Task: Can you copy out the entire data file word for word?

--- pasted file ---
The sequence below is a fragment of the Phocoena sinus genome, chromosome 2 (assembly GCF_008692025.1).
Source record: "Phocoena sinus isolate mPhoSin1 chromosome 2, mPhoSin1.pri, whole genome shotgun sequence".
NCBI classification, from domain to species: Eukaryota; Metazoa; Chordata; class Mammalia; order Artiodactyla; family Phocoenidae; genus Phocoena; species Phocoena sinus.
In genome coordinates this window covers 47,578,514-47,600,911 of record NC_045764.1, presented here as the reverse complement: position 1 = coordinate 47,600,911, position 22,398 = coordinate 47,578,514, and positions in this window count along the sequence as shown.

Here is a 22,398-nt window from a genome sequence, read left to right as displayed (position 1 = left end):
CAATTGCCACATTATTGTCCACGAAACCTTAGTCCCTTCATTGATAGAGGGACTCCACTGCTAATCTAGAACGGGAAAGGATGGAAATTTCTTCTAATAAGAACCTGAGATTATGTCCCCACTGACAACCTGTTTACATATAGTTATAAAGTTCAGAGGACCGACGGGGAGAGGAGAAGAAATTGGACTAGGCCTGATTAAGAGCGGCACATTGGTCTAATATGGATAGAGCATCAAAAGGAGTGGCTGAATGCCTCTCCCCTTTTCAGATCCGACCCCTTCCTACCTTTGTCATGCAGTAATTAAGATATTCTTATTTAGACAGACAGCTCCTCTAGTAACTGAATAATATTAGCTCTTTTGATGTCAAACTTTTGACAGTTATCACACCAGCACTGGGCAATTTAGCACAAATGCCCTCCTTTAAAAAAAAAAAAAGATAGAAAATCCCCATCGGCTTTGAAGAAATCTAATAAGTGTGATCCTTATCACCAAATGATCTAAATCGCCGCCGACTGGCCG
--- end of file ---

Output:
The sequence below is a fragment of the Phocoena sinus genome, chromosome 2 (assembly GCF_008692025.1).
Source record: "Phocoena sinus isolate mPhoSin1 chromosome 2, mPhoSin1.pri, whole genome shotgun sequence".
NCBI classification, from domain to species: Eukaryota; Metazoa; Chordata; class Mammalia; order Artiodactyla; family Phocoenidae; genus Phocoena; species Phocoena sinus.
In genome coordinates this window covers 47,578,514-47,600,911 of record NC_045764.1, presented here as the reverse complement: position 1 = coordinate 47,600,911, position 22,398 = coordinate 47,578,514, and positions in this window count along the sequence as shown.

Here is a 22,398-nt window from a genome sequence, read left to right as displayed (position 1 = left end):
CAATTGCCACATTATTGTCCACGAAACCTTAGTCCCTTCATTGATAGAGGGACTCCACTGCTAATCTAGAACGGGAAAGGATGGAAATTTCTTCTAATAAGAACCTGAGATTATGTCCCCACTGACAACCTGTTTACATATAGTTATAAAGTTCAGAGGACCGACGGGGAGAGGAGAAGAAATTGGACTAGGCCTGATTAAGAGCGGCACATTGGTCTAATATGGATAGAGCATCAAAAGGAGTGGCTGAATGCCTCTCCCCTTTTCAGATCCGACCCCTTCCTACCTTTGTCATGCAGTAATTAAGATATTCTTATTTAGACAGACAGCTCCTCTAGTAACTGAATAATATTAGCTCTTTTGATGTCAAACTTTTGACAGTTATCACACCAGCACTGGGCAATTTAGCACAAATGCCCTCCTTTAAAAAAAAAAAAAGATAGAAAATCCCCATCGGCTTTGAAGAAATCTAATAAGTGTGATCCTTATCACCAAATGATCTAAATCGCCGCCGACTGGCCG